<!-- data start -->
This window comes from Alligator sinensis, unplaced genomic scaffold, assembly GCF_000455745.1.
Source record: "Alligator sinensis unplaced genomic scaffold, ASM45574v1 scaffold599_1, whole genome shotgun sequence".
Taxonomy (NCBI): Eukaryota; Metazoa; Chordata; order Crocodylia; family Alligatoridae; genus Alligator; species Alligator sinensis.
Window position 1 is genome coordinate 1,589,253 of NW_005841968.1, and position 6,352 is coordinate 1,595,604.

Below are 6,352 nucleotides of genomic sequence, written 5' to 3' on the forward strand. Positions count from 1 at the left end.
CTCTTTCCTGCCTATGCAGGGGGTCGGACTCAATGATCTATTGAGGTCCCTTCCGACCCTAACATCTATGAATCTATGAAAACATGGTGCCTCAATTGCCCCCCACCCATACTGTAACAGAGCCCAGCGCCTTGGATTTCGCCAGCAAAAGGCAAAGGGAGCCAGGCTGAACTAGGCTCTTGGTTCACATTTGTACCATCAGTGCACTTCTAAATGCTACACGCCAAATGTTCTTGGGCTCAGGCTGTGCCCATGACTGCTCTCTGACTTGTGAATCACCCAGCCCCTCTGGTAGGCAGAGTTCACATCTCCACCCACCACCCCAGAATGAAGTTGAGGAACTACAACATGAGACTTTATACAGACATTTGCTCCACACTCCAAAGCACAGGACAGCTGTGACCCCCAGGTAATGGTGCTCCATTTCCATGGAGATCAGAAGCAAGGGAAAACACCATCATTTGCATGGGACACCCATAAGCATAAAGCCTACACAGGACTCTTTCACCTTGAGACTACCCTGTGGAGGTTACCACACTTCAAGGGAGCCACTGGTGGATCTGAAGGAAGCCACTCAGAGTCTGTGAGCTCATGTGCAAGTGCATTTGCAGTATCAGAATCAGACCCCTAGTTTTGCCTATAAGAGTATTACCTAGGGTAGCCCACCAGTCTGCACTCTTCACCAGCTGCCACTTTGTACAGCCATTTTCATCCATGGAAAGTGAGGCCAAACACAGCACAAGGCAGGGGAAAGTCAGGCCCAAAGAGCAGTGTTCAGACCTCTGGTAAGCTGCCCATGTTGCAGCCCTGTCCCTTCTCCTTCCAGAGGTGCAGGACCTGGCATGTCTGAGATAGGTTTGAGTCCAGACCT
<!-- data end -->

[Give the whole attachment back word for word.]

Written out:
This window comes from Alligator sinensis, unplaced genomic scaffold, assembly GCF_000455745.1.
Source record: "Alligator sinensis unplaced genomic scaffold, ASM45574v1 scaffold599_1, whole genome shotgun sequence".
Taxonomy (NCBI): Eukaryota; Metazoa; Chordata; order Crocodylia; family Alligatoridae; genus Alligator; species Alligator sinensis.
Window position 1 is genome coordinate 1,589,253 of NW_005841968.1, and position 6,352 is coordinate 1,595,604.

Below are 6,352 nucleotides of genomic sequence, written 5' to 3' on the forward strand. Positions count from 1 at the left end.
CTCTTTCCTGCCTATGCAGGGGGTCGGACTCAATGATCTATTGAGGTCCCTTCCGACCCTAACATCTATGAATCTATGAAAACATGGTGCCTCAATTGCCCCCCACCCATACTGTAACAGAGCCCAGCGCCTTGGATTTCGCCAGCAAAAGGCAAAGGGAGCCAGGCTGAACTAGGCTCTTGGTTCACATTTGTACCATCAGTGCACTTCTAAATGCTACACGCCAAATGTTCTTGGGCTCAGGCTGTGCCCATGACTGCTCTCTGACTTGTGAATCACCCAGCCCCTCTGGTAGGCAGAGTTCACATCTCCACCCACCACCCCAGAATGAAGTTGAGGAACTACAACATGAGACTTTATACAGACATTTGCTCCACACTCCAAAGCACAGGACAGCTGTGACCCCCAGGTAATGGTGCTCCATTTCCATGGAGATCAGAAGCAAGGGAAAACACCATCATTTGCATGGGACACCCATAAGCATAAAGCCTACACAGGACTCTTTCACCTTGAGACTACCCTGTGGAGGTTACCACACTTCAAGGGAGCCACTGGTGGATCTGAAGGAAGCCACTCAGAGTCTGTGAGCTCATGTGCAAGTGCATTTGCAGTATCAGAATCAGACCCCTAGTTTTGCCTATAAGAGTATTACCTAGGGTAGCCCACCAGTCTGCACTCTTCACCAGCTGCCACTTTGTACAGCCATTTTCATCCATGGAAAGTGAGGCCAAACACAGCACAAGGCAGGGGAAAGTCAGGCCCAAAGAGCAGTGTTCAGACCTCTGGTAAGCTGCCCATGTTGCAGCCCTGTCCCTTCTCCTTCCAGAGGTGCAGGACCTGGCATGTCTGAGATAGGTTTGAGTCCAGACCT